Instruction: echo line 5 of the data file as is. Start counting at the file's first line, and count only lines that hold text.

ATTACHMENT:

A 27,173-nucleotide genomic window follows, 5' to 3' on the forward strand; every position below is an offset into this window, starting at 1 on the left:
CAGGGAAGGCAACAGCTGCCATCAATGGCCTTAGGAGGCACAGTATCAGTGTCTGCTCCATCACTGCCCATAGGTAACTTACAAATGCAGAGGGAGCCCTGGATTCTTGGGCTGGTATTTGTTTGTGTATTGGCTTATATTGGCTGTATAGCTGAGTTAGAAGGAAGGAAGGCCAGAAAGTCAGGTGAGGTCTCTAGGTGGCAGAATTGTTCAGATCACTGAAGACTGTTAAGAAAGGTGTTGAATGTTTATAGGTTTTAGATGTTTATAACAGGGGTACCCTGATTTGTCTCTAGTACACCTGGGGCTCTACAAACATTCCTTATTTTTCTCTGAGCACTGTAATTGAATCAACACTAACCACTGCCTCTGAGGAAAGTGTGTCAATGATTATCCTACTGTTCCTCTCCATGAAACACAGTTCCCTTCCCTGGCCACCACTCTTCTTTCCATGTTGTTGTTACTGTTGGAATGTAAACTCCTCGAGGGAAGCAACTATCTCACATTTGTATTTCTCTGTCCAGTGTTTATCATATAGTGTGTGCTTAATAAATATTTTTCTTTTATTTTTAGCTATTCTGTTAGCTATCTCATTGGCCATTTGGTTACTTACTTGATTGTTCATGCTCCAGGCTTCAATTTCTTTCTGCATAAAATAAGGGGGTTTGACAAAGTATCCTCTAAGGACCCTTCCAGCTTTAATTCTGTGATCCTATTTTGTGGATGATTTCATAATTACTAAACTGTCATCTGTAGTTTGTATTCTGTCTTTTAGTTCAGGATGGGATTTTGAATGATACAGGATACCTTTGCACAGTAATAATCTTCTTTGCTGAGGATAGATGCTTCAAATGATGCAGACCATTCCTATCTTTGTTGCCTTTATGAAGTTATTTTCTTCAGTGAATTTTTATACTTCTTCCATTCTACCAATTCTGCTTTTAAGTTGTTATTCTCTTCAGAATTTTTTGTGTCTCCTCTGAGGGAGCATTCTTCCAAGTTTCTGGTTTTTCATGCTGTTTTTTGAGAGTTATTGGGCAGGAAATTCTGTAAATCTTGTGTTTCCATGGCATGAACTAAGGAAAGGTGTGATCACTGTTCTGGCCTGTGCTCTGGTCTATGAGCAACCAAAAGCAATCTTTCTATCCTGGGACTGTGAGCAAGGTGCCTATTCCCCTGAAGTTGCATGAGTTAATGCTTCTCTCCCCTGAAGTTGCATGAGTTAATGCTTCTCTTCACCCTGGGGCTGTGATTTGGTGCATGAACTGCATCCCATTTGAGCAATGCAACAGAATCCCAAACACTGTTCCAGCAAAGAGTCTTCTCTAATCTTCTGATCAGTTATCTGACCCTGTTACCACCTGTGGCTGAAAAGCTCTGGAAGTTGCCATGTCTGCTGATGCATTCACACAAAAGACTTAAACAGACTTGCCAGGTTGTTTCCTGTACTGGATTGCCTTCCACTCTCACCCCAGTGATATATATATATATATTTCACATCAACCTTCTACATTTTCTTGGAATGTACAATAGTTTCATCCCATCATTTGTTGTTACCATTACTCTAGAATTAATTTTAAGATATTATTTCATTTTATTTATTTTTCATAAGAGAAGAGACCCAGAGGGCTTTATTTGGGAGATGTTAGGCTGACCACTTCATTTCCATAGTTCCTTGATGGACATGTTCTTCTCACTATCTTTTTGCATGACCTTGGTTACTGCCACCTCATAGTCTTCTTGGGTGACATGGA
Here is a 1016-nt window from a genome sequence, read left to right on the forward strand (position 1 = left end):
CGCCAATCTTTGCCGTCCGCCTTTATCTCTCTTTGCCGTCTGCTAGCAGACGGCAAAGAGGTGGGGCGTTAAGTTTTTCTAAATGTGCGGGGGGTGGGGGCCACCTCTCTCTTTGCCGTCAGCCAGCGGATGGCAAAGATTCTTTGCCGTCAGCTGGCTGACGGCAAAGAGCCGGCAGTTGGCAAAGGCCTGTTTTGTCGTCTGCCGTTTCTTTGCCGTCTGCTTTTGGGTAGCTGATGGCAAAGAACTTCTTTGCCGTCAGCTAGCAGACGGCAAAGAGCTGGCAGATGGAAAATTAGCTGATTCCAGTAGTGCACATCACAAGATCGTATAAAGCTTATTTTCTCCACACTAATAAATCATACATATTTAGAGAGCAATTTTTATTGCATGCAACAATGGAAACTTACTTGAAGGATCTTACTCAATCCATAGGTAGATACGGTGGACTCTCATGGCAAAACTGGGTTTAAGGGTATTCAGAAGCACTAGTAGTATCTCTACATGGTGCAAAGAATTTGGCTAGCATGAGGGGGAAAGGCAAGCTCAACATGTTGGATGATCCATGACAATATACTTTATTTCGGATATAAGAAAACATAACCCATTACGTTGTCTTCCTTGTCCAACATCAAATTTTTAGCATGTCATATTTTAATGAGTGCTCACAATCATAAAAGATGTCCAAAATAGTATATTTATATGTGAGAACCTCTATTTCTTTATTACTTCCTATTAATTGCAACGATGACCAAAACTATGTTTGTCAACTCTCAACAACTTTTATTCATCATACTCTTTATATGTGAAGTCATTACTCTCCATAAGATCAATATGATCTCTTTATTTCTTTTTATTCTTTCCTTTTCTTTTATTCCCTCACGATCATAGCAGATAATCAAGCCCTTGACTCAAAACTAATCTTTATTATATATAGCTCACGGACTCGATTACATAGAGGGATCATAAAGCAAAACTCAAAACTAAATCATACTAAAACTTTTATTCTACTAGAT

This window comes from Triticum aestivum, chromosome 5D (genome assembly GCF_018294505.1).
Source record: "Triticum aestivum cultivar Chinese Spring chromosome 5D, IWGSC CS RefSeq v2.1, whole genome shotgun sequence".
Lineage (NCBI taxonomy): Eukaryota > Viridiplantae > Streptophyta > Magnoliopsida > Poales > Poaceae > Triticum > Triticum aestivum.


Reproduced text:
This window comes from Triticum aestivum, chromosome 5D (genome assembly GCF_018294505.1).